Movie Review: Fisherman’s Friends

Fisherman’s Friends is based on a true story about an all-male singing group from Port Isaac, Cornwall. While Fisherman’s Friend is associated with the breath mints and often used in dirty innuendos, it seemed like a good title for a 10-man crew of burly singers and has made the leap to the big screen. Fisherman’s Friends is a biographical comedy drama, which captures the highs and lows of the band who are best known for their traditional sea shanties. Centring on a small fishing village, this is a feel-good comedy drama that follows in the tradition of films such The Grand Seduction, Waking Ned Devine and The Full Monty.

Filmed at the same location as the Martin Clunes TV series Doc Marten, it’s a quaint and picturesque seaside village and a character in it’s own right. Contrasting the mores of a Cornish fishing community against the fast-living lifestyle of London, the tale grapples with their musical discovery through the eyes of a high-flying music producer and talent scout. Starting as a prank, the seemingly far-fetched idea sticks and eventually becomes reality as the village’s best kept secret take their shot at fame and fortune.

The breezy and colourful comedy drama stars James Purefoy, Daniel Mays and Tuppence Middleton. Purefoy could play Hugh Jackman’s brother, a dependable English actor who has led a steady career, not quite managing to reach the lofty heights of his “doppelganger”. He takes on the role of a hardened fisherman, the group’s spokesman, a loyal Cornish man and devoted father. While he’s the name star, the story is taken from the perspective of Mays, a familiar and seasoned character actor who grows on you. As the hot shot music man, who’s mostly flash, it’s a predictable albeit enjoyable transition as he softens to the group’s real prospects and the town’s true grit and underlying beauty. Playing the romantic interest, Middleton is spirited in her supporting role, trying to embody the essence of Port Isaac.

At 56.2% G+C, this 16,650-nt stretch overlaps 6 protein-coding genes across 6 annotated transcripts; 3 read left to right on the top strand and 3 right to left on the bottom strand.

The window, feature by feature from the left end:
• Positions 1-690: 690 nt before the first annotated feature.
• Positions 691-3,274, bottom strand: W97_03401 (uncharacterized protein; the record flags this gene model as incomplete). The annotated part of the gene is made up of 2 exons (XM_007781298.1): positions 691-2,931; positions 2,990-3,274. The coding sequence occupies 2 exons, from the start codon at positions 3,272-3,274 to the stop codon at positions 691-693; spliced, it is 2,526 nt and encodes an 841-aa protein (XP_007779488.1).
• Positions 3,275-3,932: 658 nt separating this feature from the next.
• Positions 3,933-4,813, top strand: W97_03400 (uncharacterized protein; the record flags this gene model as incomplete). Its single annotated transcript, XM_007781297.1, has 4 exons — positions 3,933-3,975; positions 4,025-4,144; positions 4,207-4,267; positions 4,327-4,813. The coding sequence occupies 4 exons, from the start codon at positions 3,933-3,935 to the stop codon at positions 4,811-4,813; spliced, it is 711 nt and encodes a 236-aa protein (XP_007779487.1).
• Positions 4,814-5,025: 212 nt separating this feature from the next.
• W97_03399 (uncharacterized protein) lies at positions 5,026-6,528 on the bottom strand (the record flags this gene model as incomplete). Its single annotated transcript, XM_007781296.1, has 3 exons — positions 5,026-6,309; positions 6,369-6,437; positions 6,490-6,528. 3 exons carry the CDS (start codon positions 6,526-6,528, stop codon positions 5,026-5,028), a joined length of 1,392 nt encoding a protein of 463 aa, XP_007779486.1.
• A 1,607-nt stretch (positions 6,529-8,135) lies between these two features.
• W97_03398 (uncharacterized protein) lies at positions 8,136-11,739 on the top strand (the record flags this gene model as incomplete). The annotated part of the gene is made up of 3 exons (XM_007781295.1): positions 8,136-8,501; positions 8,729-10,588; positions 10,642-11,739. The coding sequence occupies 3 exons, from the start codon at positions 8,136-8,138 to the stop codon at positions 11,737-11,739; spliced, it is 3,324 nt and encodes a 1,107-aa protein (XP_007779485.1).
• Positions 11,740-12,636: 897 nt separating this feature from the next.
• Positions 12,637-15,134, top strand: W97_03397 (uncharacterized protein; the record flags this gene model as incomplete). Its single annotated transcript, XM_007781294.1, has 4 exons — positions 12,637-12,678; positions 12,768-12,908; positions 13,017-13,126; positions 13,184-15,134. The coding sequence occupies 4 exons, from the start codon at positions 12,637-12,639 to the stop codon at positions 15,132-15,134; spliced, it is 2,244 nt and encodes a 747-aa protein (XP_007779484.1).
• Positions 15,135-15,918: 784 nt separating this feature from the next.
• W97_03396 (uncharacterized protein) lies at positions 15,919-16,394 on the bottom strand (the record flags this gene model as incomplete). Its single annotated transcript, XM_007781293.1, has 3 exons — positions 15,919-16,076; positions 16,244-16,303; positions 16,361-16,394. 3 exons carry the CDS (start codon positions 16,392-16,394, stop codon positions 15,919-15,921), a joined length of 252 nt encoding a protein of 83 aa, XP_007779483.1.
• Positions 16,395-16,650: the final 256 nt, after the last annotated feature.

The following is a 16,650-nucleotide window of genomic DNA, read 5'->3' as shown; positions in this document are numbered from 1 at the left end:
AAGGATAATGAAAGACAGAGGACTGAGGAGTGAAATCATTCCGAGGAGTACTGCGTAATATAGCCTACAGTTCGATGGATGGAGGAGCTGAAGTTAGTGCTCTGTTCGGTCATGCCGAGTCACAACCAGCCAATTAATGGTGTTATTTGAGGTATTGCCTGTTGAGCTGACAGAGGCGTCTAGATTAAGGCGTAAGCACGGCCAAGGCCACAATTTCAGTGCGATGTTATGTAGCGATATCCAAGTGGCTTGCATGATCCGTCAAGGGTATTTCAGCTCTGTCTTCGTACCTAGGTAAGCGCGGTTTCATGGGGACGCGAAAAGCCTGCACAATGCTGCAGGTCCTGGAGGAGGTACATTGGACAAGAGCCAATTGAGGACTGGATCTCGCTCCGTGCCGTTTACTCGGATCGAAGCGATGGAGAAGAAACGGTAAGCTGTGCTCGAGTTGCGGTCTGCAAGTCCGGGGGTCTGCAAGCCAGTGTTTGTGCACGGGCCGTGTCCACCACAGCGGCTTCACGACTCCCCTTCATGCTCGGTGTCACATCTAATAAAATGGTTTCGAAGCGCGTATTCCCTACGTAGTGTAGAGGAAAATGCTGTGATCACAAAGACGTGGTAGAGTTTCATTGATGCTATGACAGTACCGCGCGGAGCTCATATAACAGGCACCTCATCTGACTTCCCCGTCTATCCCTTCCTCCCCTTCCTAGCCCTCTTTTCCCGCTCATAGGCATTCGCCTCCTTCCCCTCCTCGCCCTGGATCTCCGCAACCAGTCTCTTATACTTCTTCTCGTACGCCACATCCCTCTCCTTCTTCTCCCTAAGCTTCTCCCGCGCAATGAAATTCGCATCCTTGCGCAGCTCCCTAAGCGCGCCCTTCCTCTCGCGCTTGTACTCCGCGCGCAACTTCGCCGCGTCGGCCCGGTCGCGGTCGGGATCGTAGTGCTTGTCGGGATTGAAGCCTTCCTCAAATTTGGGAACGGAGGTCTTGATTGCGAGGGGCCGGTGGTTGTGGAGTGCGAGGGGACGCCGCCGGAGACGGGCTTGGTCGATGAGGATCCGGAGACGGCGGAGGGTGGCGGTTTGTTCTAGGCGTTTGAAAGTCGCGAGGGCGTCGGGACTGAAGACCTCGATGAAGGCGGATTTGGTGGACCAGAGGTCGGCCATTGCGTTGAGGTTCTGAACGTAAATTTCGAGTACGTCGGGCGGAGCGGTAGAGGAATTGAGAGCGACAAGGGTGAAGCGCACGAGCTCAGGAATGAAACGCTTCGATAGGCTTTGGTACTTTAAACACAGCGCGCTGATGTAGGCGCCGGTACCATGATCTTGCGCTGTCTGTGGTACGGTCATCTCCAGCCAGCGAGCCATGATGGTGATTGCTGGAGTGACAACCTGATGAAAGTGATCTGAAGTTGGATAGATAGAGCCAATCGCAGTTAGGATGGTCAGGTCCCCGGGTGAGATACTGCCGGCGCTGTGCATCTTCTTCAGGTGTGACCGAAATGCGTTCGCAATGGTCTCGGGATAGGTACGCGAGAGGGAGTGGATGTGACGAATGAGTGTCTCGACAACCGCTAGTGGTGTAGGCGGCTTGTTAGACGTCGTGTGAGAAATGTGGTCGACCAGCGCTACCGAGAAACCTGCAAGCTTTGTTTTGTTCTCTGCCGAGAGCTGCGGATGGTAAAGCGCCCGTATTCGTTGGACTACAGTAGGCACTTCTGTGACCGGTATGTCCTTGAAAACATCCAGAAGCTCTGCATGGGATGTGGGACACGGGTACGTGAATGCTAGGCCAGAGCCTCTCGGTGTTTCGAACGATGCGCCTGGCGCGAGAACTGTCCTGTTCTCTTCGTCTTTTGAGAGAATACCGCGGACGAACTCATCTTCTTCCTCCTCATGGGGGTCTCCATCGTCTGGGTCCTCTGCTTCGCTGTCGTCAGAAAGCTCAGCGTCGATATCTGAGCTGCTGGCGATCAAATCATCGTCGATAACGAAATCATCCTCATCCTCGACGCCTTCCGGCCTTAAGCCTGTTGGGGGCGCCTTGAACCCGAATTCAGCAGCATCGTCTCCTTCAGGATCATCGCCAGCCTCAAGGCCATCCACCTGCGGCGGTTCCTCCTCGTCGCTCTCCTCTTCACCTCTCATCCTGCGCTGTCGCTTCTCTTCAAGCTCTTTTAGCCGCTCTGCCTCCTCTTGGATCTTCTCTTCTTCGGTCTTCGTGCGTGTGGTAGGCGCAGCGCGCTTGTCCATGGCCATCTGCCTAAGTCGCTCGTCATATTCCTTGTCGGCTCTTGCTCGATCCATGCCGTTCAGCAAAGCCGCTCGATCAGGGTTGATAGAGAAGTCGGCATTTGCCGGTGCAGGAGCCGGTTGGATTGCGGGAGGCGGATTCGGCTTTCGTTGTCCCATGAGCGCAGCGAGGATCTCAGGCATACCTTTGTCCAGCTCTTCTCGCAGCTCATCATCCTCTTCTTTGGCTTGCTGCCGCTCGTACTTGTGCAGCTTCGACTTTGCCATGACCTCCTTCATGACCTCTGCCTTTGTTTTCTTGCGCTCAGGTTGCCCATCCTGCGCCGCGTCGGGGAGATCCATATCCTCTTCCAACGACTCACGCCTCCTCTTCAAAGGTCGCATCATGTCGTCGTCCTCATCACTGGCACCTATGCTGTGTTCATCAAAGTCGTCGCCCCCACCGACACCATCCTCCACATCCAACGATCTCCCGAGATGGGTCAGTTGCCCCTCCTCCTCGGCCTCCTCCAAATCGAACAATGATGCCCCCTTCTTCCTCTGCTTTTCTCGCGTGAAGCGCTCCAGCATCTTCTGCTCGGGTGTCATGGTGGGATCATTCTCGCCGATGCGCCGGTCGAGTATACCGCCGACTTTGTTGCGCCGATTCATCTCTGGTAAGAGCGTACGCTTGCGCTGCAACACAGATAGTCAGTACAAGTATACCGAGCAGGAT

“West quay crips representin’.”

Fisherman’s Friends is one of those all-round entertaining films filled with soulful music, optimism and heartwarming moments amid funny jibes and barbs. From their humble origins, the unlikely boy band find their footing, resistant to change and committed to their way of life. It may be fairly simple and predictable stuff from director Chris Foggin, but its compelled by charm, heart and humour, making it easier to roll with it.

The music has the same appeal that it must have had in their heyday, taking the rich tradition of a harmonic sea shanty into pop culture. Varying the singalongs yet keeping their strong Cornish heritage, the ensemble manage to live out the team effort through their emphatic performances. It’s not so much about the music as it is about a young man maturing through his exposure to a steadfast people and their values.

Fisherman’s Friends plays into the wheelhouse of British comedy dramas with budding romance, brusque humour and wonderful themes around family and belonging. It may not be an instant classic, but has the earmarks of many heartwarming and inspirational films that have preceded it. With a title like Fisherman’s Friends, you’ll probably know what you’re getting yourself into. While surly at times, it’s ultimately sweet-natured. Unfortunately, these entertaining crowd-pleasers are a rarity, making it easier to enjoy with a chuckle and a tear.

The bottom line: Crowd-pleasing

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